Simplified method for the evaluation phthalates

June 12, 2020


Effective 22 July, 2019, the revised RoHS directive (EU) 2015/863 restricted the use of four phthalates (see Fig.1) in in children’s toy and mechanical parts. This new directive is very strict, especially regarding the three of the phthalates in toys (DEHP, BBP and DBP); their total concentration should be less than 1000 ppm (0.1%). The recommended method for evaluation phthalates is either GC/MS or Py/TD-GC/MS as used in IEC 62321-8. However, these instruments are complicated to set up and operate, and simpler, cheaper alternative is preferred. JASCO has collaborated with “Kankyo Assist Co., Ltd”  to develop a simplified evaluation method using FTIR. This application note offers a detailed evaluation procedure for the controlled phthalates.

Fig.1  Structures of the four phthalates (restricted by RoHS)


Extraction-Condensation method

Conventionally, an FTIR spectroscopic method with ATR method has been used for evaluating phthalates (App Note: 100-AT-0230). Since the ATR method does not require complicated sampling, it offers fast and easy sample preparation and measurement. However, the ATR method does not have sufficient sensitivity to reach the 1000 ppm (0.1%) levels required by the new directive. Therefore, JASCO has developed a new high-sensitivity Extraction-Condensation method.

Using this method phthalates are solvent extracted from the sample, and then made into a thin film for measurement (Fig.2). The LOQ (limit of quantitation) of this method is approximately 700 ppm, and the LOD (limit of detections) is approximately 300 ppm*1). If phthalates are not detected using this method, it can be concluded that the revised RoHS directive has been met. Since the measurement time is approx. 40 min./sample, it is estimated that more than 40 samples/day can be analyzed, if multiple samples are extracted at the same time.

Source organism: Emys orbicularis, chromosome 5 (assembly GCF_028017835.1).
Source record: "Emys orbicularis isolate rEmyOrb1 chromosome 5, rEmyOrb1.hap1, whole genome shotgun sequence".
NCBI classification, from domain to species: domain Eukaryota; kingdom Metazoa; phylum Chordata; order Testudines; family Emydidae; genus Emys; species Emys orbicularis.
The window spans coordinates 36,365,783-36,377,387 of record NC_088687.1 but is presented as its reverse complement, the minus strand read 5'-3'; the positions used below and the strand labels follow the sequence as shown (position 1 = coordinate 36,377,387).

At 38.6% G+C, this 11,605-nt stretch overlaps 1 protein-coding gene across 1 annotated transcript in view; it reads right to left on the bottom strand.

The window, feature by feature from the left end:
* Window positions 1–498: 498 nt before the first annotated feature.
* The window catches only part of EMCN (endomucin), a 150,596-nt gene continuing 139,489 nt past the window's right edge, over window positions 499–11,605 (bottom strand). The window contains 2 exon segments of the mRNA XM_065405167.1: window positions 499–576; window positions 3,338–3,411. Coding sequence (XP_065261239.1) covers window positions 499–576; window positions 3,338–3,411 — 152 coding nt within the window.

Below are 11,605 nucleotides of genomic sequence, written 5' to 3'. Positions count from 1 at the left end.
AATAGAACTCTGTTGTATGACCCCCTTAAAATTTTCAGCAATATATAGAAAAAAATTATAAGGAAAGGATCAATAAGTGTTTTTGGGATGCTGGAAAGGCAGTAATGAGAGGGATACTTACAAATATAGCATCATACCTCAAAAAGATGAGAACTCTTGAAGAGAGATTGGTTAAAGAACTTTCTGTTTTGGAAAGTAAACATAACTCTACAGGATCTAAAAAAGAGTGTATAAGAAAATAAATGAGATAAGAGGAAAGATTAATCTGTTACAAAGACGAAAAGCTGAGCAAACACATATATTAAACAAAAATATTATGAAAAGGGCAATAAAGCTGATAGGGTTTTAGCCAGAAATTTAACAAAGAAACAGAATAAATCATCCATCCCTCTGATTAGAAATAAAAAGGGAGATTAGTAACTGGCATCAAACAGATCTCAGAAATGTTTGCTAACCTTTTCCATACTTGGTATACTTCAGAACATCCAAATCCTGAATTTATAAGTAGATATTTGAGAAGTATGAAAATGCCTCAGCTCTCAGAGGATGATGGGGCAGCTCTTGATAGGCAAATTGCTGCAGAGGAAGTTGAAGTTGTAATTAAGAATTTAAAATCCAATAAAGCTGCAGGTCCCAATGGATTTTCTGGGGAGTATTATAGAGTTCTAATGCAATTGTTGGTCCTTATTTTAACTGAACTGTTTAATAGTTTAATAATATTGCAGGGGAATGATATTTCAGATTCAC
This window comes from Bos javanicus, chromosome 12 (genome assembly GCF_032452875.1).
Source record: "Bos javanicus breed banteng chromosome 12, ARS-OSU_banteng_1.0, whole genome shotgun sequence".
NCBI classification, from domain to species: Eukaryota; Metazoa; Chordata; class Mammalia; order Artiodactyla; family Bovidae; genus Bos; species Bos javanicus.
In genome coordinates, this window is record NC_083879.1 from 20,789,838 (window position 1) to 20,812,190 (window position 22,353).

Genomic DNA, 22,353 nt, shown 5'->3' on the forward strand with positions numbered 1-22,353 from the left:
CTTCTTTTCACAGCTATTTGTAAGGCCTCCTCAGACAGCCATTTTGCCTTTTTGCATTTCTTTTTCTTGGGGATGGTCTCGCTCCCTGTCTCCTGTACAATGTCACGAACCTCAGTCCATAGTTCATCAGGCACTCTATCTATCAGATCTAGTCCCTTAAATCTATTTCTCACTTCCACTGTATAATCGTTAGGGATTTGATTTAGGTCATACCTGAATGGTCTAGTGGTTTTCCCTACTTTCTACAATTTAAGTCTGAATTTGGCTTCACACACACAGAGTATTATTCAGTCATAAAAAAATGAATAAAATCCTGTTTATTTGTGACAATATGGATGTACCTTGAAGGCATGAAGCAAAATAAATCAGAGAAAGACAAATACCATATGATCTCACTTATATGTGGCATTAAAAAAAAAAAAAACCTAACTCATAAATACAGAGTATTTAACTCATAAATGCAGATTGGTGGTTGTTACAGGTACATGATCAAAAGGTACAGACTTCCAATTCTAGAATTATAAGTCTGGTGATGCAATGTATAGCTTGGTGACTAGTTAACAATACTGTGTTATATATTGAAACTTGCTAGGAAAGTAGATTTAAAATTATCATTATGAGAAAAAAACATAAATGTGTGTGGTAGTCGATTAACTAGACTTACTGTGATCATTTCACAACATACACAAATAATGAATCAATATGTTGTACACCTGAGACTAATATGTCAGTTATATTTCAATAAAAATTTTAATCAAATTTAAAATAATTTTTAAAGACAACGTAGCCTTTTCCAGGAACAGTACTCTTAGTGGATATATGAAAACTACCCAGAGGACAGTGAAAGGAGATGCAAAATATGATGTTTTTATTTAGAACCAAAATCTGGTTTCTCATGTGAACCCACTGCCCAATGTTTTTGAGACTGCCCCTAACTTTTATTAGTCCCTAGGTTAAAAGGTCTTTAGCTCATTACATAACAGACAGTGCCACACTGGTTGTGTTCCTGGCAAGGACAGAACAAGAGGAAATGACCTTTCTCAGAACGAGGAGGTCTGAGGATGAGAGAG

An extraction solvent should be used that dissolves the phthalates without dissolving the resin in the substrate. In the case of PVC resin, a mixed organic solvent (acetone : hexane = 3 : 7) was used. The extracted solution is dropped onto a custom-made substrate*2) , which allows a uniform thin film of the sample to be made, and then the solvent is evaporated. The spectrum of the substrate is measured using an IR reflection-absorption method.

Fig.2  Measurement procedure of the extraction-condensation method

*1 If the extraction efficiency of PVC resin is 70%, in the case of resins other  than PVC resin, further verification of the extraction efficiency is required.

*2 This substrate is made by Kankyo Assist Co., Ltd.


Evaluation example

The results for evaluation of phthalates concentration from a polyester polyurethane tube by extraction-condensation method is detailed below.


1) The sample was cut into small pieces of several mm with scissors and weighed (Fig.3). The total sample weight was 1002 mg.

Fig.3  Prepared sample

2) Put the sample into the mixed solvent (2 mL, acetone : hexane = 3 : 7), and use ultrasonic extraction for 30 minutes.

3) Drop the extracted solution (20 µL) onto the substrate, and evaporate the solvent.

4) Measure the thin film sample using a reflection-absorption method.

Fig.4. FT/IR-4700 with SMART-400i


The spectrum on the left side in Fig.5 shows the entire spectrum, and the spectrum on the right side shows a zoomed view of key band region of phthalates (benzene ring stretching vibration). The spectra of the actual sample and standard phthalate sample (1000 ppm) are overlaid in a zoomed view. As a result, benzenesulfonamide (plasticizer) was detected, but phthalate was not detected. It means that the sample met the standard of the revised RoHS directive.

Fig.5  IR spectrum of polyester polyurethane tube (extraction-condensation method)


FTIR cannot be used to quantify each of the restricted phthalates, but it can be used to quantify ‘total’ phthalates. Since FTIR is much faster and easier than GC/MS and Py/TD-GC/MS, it can be used as a rapid screening techniques to reduce the burden of using the more complex and expensive MS-based techniques.


About the Author

Spectroscopy Group